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Thread: In-Line Fuel Filter?

  1. #1
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    In-Line Fuel Filter?

    Hi all. I just finished a tune-up on my 46-48 Willys and would like to add a fuel filter. I ordered one from Kaiser Willys Auto Supply but unless I can come up with some adapters I won't be able to use it (re: item #8126300). Has anyone out there installed a generic in-line filter? If so, what did you use? I'd just go buy one but am concerned with making sure I get the correct flow. Many thanks - mj

  2. #2
    Super Moderator gmwillys's Avatar
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    Bohonkie,

    You can use the filter that you purchased, and adapt it to the inlet of your fuel pump, but most of us with questionable fuel tanks use the cheap plastic clear fuel filters. For the cheap filters, you would have to cut a small section of the hard fuel line and flair each end, then add a section of rubber fuel line on both sides to accept the fuel filter. This enables you to see what junk gets trapped, and if you have fuel flow.

    https://www.amazon.com/WIX-Filters-C...89225688&psc=1

  3. #3
    Super Moderator bmorgil's Avatar
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    I have that KW 8126300 filter on mine. It is period correct for the older Jeeps. The one gmwillys has sent the link on, is also on a few of my vehicles!

    The KW filter nearly bolts in. It goes between the pump and the carb. Most hang it right off the float bowl. You need a 1/8" pipe close nipple (use brass) and the original fuel line hooks right to it.
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  4. #4
    Senior Member 5JeepsAz's Avatar
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    front & center here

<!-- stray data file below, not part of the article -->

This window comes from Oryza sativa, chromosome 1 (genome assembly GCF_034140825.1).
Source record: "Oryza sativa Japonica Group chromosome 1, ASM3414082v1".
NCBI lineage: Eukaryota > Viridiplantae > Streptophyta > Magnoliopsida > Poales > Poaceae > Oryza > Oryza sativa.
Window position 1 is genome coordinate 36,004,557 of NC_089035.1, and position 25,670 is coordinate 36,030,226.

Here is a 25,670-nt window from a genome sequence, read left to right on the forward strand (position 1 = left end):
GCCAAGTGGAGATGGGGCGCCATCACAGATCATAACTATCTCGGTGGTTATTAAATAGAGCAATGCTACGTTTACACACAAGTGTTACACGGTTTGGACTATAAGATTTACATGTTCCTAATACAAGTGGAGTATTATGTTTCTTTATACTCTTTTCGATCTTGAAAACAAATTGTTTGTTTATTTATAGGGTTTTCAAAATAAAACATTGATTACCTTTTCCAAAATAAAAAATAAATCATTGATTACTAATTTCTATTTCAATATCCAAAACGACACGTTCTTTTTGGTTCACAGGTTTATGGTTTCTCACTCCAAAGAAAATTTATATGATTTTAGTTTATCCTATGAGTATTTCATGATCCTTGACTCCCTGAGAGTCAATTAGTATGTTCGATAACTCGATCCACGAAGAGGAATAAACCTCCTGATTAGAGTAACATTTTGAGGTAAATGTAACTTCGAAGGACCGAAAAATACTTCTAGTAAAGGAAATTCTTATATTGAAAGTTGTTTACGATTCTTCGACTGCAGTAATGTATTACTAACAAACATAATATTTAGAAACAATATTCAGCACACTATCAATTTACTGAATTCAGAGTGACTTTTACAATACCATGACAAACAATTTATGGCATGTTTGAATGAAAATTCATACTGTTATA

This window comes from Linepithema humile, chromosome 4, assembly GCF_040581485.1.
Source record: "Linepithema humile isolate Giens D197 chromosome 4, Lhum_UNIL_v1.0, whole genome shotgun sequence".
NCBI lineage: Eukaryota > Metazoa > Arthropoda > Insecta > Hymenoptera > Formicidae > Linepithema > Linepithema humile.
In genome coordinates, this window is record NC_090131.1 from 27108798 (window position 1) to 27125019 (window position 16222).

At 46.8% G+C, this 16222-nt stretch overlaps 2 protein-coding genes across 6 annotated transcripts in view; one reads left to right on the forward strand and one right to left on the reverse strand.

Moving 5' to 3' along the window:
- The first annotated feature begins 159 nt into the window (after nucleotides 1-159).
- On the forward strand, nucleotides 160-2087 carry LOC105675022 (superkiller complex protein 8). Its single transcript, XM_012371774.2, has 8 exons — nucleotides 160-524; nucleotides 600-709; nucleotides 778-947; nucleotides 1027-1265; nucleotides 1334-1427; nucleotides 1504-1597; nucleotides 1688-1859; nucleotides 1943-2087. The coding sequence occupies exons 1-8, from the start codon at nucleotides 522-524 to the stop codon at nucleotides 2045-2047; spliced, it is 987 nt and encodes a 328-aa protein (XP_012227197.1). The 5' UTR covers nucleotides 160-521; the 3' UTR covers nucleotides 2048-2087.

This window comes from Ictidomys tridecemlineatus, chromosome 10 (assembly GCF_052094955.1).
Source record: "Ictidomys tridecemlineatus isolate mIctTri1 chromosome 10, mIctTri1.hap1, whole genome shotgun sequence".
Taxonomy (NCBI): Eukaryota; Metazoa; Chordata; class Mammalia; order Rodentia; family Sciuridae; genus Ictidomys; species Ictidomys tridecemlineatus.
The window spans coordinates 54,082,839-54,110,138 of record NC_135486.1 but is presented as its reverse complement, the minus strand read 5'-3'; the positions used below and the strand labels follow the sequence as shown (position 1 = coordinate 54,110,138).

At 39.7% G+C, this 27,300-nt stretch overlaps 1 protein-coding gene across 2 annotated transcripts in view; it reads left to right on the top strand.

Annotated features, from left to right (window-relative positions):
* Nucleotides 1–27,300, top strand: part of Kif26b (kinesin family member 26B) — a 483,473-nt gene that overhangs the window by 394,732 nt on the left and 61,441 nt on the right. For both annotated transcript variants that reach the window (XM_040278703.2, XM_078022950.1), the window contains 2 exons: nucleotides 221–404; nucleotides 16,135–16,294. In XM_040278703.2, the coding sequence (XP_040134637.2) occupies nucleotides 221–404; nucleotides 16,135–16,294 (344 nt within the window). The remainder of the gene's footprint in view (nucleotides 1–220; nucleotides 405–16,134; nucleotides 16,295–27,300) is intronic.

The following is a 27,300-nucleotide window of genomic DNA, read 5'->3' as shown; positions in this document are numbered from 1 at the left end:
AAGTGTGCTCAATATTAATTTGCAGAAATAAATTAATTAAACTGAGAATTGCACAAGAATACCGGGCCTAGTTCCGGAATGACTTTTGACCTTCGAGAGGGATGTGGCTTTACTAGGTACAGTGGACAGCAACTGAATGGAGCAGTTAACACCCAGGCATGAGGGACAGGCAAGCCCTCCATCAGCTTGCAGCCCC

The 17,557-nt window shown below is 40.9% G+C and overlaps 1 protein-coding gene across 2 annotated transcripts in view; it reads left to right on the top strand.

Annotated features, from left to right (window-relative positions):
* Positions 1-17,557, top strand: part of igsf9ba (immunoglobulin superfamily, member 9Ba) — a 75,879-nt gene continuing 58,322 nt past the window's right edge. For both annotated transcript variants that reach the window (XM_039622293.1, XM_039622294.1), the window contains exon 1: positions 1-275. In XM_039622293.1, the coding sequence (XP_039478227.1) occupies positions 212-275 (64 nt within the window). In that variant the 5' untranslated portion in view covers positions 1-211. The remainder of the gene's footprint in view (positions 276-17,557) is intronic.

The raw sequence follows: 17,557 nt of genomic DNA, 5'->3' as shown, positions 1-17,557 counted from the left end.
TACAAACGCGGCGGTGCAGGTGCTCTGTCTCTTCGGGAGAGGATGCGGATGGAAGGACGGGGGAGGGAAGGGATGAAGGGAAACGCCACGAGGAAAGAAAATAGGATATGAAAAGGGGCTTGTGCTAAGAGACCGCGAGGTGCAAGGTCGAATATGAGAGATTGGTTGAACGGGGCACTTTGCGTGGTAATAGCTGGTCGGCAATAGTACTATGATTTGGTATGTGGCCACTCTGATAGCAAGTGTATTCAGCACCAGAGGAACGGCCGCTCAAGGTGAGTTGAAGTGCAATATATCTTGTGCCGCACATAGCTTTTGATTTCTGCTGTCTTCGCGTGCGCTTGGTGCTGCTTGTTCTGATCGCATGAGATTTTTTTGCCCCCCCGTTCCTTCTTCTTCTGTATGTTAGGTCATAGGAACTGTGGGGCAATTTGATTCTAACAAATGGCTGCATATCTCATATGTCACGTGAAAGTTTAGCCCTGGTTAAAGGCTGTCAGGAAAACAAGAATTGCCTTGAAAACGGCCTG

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  5. #5
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    Thanks everyone. I think I got it from here. mj

  6. #6
    Super Moderator gmwillys's Avatar
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    I was bass ackward about the placement of the KW filter. Bmorgil is 100% right on the money. It still isn't a bad idea to filter the fuel before the pump, especially on the military versions with the hand grenade sized filler neck for crap to fall in. The plastic filters are cheap insurance for keeping an eye on the health of the fuel system.

  7. #7
    Super Moderator bmorgil's Avatar
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    One thing to keep in mind when using a filter between the tank and the pump, is to use the largest filter you can fit. On the little 134's they don't need much fuel. But you should always be careful on the suction side. Some fuel pumps just wont pull through fuel very well. If you can, use a larger inlet and outlet than the line size you have, and adapt "up" to it. In other words if you have a 1/4 inch fuel line between the tank and the pump, use a 3/8" or even 1/2" inlet/outlet filter and adapt it to the 1/4" line. The suction side is not very strong. Too much resistance and it will give you trouble. As gm points out the old tanks can have everything you can imagine floating around in them! In any event if you don't at least have a filter between the carb and the pump you might be stranded some day even if all is new.

  8. #8
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    Really good information here. Thanks again!
    mj

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